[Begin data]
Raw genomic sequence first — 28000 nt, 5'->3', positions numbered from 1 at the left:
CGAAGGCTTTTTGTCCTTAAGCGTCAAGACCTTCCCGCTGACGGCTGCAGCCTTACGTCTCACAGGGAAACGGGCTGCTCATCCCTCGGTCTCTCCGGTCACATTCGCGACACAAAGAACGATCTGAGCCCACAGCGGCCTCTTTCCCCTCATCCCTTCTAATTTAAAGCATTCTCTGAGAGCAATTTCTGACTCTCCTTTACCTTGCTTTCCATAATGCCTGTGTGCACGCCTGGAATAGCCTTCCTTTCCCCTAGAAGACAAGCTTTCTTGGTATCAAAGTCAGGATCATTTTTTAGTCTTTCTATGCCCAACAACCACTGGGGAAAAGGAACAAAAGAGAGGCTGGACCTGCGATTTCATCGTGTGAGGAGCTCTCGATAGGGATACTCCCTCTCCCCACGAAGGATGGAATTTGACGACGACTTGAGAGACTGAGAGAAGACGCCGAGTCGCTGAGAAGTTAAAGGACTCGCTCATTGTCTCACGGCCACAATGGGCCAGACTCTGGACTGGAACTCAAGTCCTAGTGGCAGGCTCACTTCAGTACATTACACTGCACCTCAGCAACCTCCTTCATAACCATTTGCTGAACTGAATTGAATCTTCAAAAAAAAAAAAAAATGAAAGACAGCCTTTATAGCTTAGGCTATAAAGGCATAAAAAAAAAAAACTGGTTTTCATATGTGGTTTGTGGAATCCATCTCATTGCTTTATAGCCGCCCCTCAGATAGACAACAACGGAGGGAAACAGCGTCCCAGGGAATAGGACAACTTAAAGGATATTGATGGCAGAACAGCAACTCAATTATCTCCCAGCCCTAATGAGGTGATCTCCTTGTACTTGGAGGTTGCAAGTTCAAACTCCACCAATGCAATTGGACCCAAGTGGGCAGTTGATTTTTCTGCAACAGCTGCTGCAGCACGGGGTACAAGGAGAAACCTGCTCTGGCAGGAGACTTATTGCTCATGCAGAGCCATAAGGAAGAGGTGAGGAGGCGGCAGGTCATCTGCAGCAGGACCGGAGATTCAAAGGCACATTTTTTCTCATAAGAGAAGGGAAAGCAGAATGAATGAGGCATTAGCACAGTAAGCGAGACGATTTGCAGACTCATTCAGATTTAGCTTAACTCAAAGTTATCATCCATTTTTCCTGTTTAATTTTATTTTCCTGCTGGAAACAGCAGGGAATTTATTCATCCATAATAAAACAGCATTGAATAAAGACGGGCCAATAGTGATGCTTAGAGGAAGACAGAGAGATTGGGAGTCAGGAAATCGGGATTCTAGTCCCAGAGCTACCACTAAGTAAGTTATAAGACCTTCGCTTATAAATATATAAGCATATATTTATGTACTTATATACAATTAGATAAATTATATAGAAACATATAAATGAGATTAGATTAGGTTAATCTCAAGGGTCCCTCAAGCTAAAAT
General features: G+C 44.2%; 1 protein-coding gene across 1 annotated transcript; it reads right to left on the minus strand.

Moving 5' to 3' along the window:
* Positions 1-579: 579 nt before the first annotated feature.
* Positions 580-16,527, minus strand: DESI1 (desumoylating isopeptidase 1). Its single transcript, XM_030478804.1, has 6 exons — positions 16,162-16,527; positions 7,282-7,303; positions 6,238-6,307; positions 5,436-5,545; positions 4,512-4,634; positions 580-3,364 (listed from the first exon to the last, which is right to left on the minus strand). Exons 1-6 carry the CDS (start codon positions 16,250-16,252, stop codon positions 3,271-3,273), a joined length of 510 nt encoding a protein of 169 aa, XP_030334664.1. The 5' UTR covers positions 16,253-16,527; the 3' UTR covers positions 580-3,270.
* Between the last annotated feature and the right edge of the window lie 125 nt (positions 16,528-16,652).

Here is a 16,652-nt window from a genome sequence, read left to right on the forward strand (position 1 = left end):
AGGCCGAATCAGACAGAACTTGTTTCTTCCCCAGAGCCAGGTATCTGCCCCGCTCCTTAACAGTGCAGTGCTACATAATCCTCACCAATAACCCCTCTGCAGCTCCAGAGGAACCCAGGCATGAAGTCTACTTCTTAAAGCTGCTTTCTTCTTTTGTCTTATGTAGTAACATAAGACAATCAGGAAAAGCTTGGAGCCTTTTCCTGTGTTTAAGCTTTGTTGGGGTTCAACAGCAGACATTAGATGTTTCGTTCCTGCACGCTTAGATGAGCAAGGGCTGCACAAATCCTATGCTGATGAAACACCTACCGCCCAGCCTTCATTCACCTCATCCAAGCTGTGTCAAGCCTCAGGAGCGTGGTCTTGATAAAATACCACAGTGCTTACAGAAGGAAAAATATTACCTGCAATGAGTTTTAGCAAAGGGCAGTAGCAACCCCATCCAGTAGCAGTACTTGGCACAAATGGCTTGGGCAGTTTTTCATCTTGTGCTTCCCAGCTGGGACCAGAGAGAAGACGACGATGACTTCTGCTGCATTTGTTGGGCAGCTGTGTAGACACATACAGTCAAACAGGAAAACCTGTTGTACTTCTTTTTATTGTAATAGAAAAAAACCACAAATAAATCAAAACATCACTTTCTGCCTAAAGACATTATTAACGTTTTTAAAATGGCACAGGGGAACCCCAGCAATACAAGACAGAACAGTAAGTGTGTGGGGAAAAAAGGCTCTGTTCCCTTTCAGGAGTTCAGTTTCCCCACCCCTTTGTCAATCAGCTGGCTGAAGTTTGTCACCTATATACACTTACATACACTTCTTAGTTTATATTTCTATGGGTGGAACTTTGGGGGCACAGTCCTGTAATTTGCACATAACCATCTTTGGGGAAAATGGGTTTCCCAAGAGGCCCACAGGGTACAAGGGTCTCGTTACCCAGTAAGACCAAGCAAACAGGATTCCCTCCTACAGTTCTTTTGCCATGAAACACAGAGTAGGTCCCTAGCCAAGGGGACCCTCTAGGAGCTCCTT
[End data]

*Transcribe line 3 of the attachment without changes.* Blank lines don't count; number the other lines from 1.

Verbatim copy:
General features: G+C 44.2%; 1 protein-coding gene across 1 annotated transcript; it reads right to left on the minus strand.